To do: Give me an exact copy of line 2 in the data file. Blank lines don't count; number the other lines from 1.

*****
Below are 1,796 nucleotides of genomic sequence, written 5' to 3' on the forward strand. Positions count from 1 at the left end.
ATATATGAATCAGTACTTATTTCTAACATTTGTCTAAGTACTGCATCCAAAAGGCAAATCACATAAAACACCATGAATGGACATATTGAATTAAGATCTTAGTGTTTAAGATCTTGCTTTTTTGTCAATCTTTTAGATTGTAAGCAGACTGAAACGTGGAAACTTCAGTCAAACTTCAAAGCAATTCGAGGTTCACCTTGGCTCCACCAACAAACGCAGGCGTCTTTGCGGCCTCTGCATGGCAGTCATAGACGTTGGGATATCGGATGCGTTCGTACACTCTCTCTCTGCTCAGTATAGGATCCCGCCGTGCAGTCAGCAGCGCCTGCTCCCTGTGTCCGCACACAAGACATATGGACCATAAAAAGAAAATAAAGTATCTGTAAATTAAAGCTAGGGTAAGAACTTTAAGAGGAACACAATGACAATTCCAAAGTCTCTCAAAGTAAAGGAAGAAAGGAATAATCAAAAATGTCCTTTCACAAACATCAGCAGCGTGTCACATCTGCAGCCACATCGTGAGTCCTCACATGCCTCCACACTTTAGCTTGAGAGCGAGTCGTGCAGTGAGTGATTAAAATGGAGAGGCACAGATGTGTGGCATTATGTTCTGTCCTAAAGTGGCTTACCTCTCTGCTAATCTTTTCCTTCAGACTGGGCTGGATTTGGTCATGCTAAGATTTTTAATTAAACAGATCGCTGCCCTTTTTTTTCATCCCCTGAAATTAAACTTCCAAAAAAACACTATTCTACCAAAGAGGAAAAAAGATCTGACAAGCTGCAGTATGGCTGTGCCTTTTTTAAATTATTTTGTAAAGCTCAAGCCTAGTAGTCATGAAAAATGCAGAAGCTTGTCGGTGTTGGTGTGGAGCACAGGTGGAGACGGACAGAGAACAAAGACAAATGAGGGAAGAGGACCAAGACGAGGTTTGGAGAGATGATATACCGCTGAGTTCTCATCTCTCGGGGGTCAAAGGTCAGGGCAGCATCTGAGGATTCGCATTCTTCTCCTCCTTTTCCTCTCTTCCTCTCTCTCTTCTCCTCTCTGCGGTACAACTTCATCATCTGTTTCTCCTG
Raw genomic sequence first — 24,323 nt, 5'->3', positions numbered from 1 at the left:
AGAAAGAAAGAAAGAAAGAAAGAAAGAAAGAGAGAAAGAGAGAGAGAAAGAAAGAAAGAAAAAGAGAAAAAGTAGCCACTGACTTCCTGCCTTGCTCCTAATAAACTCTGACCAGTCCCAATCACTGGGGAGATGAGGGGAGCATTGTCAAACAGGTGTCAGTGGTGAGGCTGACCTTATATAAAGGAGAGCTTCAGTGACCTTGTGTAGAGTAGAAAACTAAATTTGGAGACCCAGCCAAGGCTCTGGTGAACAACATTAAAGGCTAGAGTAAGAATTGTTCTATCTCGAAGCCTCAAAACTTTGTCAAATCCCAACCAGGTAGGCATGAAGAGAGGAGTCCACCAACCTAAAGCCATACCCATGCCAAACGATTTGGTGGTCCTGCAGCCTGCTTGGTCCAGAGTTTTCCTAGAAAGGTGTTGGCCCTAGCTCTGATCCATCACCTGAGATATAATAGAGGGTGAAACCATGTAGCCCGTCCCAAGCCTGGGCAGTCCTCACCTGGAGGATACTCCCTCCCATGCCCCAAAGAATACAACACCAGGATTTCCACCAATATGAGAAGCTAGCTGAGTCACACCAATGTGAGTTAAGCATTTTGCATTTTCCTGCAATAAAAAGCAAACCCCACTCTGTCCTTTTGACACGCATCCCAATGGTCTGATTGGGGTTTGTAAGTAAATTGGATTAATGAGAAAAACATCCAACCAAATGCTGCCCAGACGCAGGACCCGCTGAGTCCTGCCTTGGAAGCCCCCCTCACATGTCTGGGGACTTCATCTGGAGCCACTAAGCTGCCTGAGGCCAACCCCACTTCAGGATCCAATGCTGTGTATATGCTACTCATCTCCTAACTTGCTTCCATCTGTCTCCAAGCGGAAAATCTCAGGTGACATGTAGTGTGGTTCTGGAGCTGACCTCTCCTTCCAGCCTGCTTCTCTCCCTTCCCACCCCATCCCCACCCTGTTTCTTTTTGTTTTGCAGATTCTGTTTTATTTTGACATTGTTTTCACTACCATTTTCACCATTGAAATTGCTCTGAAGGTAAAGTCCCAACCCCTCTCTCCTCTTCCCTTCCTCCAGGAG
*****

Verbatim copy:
ATATATGAATCAGTACTTATTTCTAACATTTGTCTAAGTACTGCATCCAAAAGGCAAATCACATAAAACACCATGAATGGACATATTGAATTAAGATCTTAGTGTTTAAGATCTTGCTTTTTTGTCAATCTTTTAGATTGTAAGCAGACTGAAACGTGGAAACTTCAGTCAAACTTCAAAGCAATTCGAGGTTCACCTTGGCTCCACCAACAAACGCAGGCGTCTTTGCGGCCTCTGCATGGCAGTCATAGACGTTGGGATATCGGATGCGTTCGTACACTCTCTCTCTGCTCAGTATAGGATCCCGCCGTGCAGTCAGCAGCGCCTGCTCCCTGTGTCCGCACACAAGACATATGGACCATAAAAAGAAAATAAAGTATCTGTAAATTAAAGCTAGGGTAAGAACTTTAAGAGGAACACAATGACAATTCCAAAGTCTCTCAAAGTAAAGGAAGAAAGGAATAATCAAAAATGTCCTTTCACAAACATCAGCAGCGTGTCACATCTGCAGCCACATCGTGAGTCCTCACATGCCTCCACACTTTAGCTTGAGAGCGAGTCGTGCAGTGAGTGATTAAAATGGAGAGGCACAGATGTGTGGCATTATGTTCTGTCCTAAAGTGGCTTACCTCTCTGCTAATCTTTTCCTTCAGACTGGGCTGGATTTGGTCATGCTAAGATTTTTAATTAAACAGATCGCTGCCCTTTTTTTTCATCCCCTGAAATTAAACTTCCAAAAAAACACTATTCTACCAAAGAGGAAAAAAGATCTGACAAGCTGCAGTATGGCTGTGCCTTTTTTAAATTATTTTGTAAAGCTCAAGCCTAGTAGTCATGAAAAATGCAGAAGCTTGTCGGTGTTGGTGTGGAGCACAGGTGGAGACGGACAGAGAACAAAGACAAATGAGGGAAGAGGACCAAGACGAGGTTTGGAGAGATGATATACCGCTGAGTTCTCATCTCTCGGGGGTCAAAGGTCAGGGCAGCATCTGAGGATTCGCATTCTTCTCCTCCTTTTCCTCTCTTCCTCTCTCTCTTCTCCTCTCTGCGGTACAACTTCATCATCTGTTTCTCCTG